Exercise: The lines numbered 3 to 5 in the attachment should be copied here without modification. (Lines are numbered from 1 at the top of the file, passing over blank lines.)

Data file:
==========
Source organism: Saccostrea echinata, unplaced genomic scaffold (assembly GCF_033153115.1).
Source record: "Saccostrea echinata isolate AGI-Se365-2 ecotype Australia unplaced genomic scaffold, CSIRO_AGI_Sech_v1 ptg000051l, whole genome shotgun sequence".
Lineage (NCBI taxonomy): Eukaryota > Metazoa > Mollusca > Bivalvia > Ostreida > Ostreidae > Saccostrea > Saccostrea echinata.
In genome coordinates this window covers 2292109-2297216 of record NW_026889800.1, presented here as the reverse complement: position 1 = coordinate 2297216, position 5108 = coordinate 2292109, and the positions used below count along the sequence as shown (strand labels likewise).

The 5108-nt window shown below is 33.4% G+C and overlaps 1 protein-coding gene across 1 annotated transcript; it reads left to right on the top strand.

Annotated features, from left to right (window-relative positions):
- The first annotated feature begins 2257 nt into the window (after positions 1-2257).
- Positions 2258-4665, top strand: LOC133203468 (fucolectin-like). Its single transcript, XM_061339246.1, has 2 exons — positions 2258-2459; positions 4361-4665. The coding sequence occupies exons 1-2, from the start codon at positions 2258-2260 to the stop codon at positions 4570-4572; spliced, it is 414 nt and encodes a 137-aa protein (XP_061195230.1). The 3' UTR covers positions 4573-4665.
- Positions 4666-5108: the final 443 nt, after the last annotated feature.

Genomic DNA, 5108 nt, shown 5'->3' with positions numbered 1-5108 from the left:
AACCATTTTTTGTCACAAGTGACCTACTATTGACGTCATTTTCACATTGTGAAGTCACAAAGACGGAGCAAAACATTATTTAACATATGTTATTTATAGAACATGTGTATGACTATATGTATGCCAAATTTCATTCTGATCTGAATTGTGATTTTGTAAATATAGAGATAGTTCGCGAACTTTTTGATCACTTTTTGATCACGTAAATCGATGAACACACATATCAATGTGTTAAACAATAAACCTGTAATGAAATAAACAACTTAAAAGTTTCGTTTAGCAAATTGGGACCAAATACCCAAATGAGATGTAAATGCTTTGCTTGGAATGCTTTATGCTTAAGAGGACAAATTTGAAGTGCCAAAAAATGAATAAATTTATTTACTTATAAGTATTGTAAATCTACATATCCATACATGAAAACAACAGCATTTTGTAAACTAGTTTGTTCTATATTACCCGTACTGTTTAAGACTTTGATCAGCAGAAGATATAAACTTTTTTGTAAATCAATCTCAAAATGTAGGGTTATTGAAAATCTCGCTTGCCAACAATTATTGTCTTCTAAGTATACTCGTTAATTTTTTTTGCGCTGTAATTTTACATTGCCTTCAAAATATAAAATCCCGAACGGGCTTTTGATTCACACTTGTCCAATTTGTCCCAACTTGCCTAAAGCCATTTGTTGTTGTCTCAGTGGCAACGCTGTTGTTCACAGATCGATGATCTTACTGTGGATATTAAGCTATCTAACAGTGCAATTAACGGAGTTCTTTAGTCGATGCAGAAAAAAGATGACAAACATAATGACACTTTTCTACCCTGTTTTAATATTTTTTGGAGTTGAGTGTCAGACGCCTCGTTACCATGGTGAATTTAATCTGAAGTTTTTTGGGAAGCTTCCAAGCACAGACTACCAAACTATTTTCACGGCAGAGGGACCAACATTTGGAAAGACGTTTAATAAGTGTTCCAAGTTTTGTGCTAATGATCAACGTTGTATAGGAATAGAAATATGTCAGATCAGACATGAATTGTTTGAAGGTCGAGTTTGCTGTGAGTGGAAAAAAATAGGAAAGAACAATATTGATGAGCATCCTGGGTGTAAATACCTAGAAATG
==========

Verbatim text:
Lineage (NCBI taxonomy): Eukaryota > Metazoa > Mollusca > Bivalvia > Ostreida > Ostreidae > Saccostrea > Saccostrea echinata.
In genome coordinates this window covers 2292109-2297216 of record NW_026889800.1, presented here as the reverse complement: position 1 = coordinate 2297216, position 5108 = coordinate 2292109, and the positions used below count along the sequence as shown (strand labels likewise).

The 5108-nt window shown below is 33.4% G+C and overlaps 1 protein-coding gene across 1 annotated transcript; it reads left to right on the top strand.